Here’s why your sleepless night is giving you the munchies
Daydreaming about cheeseburgers, cookies and pizza after a sleepless night?
Scientists have already established a link between craving junk food after losing out on a good night of rest, but in a new study, they explain why we tend to overeat and make poor food choices while sleepy-eyed.
Doctors out of the University of Chicago say lack of sleep amplifies a chemical signal that makes us drawn to sweet, salty and high-fat food. The chemical signals at play are similar to how marijuana triggers its users to binge eat on junk food, they suggest.
“We found that sleep restriction boosts a signal that may increase the hedonic aspect of food intake, the pleasure and satisfaction gained from eating,” according to Dr. Erin Hanlon, a research associate in metabolism and diabetes.
“If you have a Snickers bar, and you’ve had enough sleep, you can control your natural response. But if you’re sleep deprived, your hedonic drive for certain foods gets stronger and your ability to resist them may be impaired. So you are more likely to eat it,” Hanlon said.
Hanlon and her team worked with 14 young, healthy volunteers for their research. They spent four days in the research centre where scientists controlled how much sleep they got along with their daily meals.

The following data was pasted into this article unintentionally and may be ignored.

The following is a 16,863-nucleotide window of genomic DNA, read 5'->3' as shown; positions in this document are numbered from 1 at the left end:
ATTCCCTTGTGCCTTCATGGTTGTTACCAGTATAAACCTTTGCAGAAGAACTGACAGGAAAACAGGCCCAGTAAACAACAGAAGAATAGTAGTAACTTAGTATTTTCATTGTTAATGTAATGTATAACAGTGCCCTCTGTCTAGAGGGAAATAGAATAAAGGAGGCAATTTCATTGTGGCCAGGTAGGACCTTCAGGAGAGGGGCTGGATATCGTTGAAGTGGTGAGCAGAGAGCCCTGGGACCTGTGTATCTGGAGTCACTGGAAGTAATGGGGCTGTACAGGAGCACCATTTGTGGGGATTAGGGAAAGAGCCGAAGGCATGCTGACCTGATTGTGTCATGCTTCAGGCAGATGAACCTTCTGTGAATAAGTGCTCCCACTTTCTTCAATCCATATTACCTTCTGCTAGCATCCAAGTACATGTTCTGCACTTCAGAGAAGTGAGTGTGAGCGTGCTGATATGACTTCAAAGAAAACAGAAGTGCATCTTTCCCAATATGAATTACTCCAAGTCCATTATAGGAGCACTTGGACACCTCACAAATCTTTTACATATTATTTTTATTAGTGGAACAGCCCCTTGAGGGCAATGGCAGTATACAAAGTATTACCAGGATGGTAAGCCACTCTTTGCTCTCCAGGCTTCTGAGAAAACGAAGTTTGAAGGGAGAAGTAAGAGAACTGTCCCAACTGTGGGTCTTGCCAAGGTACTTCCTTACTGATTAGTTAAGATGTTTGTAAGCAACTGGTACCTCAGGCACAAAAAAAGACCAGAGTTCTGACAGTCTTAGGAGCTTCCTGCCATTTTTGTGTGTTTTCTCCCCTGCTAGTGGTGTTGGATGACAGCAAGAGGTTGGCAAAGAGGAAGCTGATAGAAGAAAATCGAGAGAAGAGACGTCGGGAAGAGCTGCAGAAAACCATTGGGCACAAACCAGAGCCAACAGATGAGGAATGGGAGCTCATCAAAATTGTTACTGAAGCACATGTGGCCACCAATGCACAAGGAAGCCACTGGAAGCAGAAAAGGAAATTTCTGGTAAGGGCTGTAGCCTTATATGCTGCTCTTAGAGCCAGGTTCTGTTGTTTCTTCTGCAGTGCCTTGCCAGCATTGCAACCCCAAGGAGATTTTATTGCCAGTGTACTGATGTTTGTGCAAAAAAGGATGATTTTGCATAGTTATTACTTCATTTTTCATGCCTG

After a rough night where they only got about four hours of sleep compared to a full seven or eight, they couldn’t turn away from cookies, candy and chips even though they were fed a meal that supplied them with 90 per cent of their daily caloric needs two hours before.
The effects were strongest in the late afternoon and the early evening – when snacking has been tied to weight gain.
The chemical signal is called the endocannabinoid 2-arachidonoylglycerol, or 2-AG, for short. Blood levels of 2-AG are typically low overnight and slowly rise throughout the day, peaking by the early afternoon around lunchtime.
But when the volunteers were sleepy-eyed, their levels rose higher and stayed elevated throughout the day, even past the 12:30 p.m. mark. They reported higher scores for hunger pangs and wanting to eat, especially at the 2 p.m. mark and again at about 9 p.m.
And when food was placed in front of them, they ate nearly twice as much fat compared to when they slept for eight hours.
Hanlon says one study pegs the extra eating at about 17 calories for each hour of lost sleep.
“But given the opportunity, the subjects in this study more than made up for it by bingeing on snacks, taking in more than 300 extra calories. Over time, that can cause significant weight gain,” Hanlon said.
Dr. Colleen Carney, a Ryerson University professor and sleep specialist, says that sleep is just as valuable as a healthy diet, drinking less and exercising more.
It’s a bit of a vicious cycle – sleep regulates our appetites because it balances out hormones.
If you aren’t sleeping well, your metabolism takes a hit, along with your eating routine. You could be encountering more cravings or even a loss of appetite.
“What happens is the hormones stimulating appetite are higher, your satiety is lower and your regulation of feeding messes up. People crave saltier food and higher carbs. We see that in what food you pick when you want to snack,” Carney says.
Read Hanlon’s full findings in the journal Sleep.
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